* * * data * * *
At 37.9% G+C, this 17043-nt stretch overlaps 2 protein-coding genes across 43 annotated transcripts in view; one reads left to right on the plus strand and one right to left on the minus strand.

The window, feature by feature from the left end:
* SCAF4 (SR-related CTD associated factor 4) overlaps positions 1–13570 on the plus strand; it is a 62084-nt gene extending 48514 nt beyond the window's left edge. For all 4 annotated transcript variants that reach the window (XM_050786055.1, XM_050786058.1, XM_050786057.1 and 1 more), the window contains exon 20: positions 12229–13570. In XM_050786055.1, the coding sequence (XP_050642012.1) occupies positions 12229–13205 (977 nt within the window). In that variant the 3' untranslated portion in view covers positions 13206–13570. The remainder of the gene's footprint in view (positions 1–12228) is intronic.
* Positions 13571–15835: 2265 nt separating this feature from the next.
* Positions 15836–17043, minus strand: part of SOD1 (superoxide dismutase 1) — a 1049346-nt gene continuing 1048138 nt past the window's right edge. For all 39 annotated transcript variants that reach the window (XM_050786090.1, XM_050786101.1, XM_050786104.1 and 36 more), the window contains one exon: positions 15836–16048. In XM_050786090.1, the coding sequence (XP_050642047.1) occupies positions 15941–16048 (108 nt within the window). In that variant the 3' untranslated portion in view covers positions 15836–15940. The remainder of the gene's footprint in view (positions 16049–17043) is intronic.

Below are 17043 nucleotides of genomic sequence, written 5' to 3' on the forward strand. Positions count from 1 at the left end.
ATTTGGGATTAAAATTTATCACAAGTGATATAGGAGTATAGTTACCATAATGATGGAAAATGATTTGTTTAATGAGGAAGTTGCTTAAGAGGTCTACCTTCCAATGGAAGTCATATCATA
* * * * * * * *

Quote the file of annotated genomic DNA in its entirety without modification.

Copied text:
At 37.9% G+C, this 17043-nt stretch overlaps 2 protein-coding genes across 43 annotated transcripts in view; one reads left to right on the plus strand and one right to left on the minus strand.

The window, feature by feature from the left end:
* SCAF4 (SR-related CTD associated factor 4) overlaps positions 1–13570 on the plus strand; it is a 62084-nt gene extending 48514 nt beyond the window's left edge. For all 4 annotated transcript variants that reach the window (XM_050786055.1, XM_050786058.1, XM_050786057.1 and 1 more), the window contains exon 20: positions 12229–13570. In XM_050786055.1, the coding sequence (XP_050642012.1) occupies positions 12229–13205 (977 nt within the window). In that variant the 3' untranslated portion in view covers positions 13206–13570. The remainder of the gene's footprint in view (positions 1–12228) is intronic.
* Positions 13571–15835: 2265 nt separating this feature from the next.
* Positions 15836–17043, minus strand: part of SOD1 (superoxide dismutase 1) — a 1049346-nt gene continuing 1048138 nt past the window's right edge. For all 39 annotated transcript variants that reach the window (XM_050786090.1, XM_050786101.1, XM_050786104.1 and 36 more), the window contains one exon: positions 15836–16048. In XM_050786090.1, the coding sequence (XP_050642047.1) occupies positions 15941–16048 (108 nt within the window). In that variant the 3' untranslated portion in view covers positions 15836–15940. The remainder of the gene's footprint in view (positions 16049–17043) is intronic.

Below are 17043 nucleotides of genomic sequence, written 5' to 3' on the forward strand. Positions count from 1 at the left end.
ATTTGGGATTAAAATTTATCACAAGTGATATAGGAGTATAGTTACCATAATGATGGAAAATGATTTGTTTAATGAGGAAGTTGCTTAAGAGGTCTACCTTCCAATGGAAGTCATATCATA